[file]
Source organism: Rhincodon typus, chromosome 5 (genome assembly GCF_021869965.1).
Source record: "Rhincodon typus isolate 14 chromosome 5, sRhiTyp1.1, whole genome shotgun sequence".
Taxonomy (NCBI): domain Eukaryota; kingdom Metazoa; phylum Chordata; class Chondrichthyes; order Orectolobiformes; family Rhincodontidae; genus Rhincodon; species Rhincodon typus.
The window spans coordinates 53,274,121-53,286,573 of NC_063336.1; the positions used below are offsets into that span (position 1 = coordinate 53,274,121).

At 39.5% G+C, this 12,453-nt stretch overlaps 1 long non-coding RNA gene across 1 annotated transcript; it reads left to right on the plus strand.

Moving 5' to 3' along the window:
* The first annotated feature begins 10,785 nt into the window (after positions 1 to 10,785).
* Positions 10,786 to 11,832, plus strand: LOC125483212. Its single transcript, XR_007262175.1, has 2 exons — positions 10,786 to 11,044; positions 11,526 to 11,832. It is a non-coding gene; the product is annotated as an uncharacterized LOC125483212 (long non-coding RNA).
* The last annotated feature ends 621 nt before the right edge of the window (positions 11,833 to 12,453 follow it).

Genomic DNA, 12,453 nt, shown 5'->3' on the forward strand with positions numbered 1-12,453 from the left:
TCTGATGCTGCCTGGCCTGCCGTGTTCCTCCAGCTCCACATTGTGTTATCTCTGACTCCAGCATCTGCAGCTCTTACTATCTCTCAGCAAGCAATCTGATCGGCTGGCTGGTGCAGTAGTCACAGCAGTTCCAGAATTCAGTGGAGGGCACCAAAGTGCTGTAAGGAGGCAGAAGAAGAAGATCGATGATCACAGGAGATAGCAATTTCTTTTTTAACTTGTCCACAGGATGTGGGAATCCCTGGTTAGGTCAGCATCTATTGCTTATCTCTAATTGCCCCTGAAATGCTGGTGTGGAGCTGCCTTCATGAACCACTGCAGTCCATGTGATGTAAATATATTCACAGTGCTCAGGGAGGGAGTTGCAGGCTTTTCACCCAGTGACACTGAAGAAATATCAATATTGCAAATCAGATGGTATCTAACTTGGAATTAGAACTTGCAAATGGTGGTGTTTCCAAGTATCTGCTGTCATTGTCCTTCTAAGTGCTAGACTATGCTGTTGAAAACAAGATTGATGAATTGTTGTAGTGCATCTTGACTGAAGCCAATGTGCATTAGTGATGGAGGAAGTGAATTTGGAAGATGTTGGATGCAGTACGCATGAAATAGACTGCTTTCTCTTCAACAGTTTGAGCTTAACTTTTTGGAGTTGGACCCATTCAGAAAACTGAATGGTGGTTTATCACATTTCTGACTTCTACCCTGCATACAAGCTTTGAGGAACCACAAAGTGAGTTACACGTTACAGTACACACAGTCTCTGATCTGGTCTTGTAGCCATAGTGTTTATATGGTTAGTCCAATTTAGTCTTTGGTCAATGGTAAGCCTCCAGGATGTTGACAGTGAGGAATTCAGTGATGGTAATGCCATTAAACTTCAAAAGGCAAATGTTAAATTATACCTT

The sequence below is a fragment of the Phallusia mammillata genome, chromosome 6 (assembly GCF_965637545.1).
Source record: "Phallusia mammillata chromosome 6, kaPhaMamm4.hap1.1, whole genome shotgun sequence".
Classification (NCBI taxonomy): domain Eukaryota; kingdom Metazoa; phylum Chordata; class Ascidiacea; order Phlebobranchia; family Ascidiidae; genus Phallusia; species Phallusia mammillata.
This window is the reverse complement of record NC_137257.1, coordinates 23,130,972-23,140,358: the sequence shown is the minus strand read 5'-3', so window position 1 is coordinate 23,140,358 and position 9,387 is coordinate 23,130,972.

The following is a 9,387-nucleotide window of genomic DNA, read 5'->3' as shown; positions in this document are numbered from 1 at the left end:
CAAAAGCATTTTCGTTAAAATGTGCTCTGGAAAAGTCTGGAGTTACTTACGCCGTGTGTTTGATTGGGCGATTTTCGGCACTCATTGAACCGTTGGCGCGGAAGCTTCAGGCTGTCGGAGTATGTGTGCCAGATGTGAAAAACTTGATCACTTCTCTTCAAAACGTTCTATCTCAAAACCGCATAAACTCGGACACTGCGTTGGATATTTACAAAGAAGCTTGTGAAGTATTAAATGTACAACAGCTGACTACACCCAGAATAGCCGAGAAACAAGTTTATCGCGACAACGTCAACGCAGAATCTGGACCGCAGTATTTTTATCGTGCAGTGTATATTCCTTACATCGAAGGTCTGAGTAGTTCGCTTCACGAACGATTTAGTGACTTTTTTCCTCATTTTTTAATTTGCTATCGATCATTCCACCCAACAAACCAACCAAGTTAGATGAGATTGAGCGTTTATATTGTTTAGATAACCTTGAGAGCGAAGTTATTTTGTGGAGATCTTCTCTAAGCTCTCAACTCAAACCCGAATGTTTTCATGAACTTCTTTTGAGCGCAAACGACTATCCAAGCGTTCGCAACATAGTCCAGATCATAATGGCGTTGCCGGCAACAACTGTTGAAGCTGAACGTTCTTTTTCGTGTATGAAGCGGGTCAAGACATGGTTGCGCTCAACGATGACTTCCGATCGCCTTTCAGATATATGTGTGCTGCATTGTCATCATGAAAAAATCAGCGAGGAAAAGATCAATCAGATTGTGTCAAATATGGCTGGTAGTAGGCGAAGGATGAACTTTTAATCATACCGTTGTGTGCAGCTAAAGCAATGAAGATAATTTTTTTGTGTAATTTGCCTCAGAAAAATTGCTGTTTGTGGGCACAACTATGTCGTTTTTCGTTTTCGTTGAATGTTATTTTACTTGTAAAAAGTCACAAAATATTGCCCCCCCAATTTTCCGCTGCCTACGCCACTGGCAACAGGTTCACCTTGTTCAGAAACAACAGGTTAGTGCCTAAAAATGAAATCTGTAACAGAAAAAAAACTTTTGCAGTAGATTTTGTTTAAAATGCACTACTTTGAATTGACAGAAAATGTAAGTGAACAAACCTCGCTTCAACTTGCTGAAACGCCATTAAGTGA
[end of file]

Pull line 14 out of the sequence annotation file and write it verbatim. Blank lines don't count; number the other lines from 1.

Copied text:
Classification (NCBI taxonomy): domain Eukaryota; kingdom Metazoa; phylum Chordata; class Ascidiacea; order Phlebobranchia; family Ascidiidae; genus Phallusia; species Phallusia mammillata.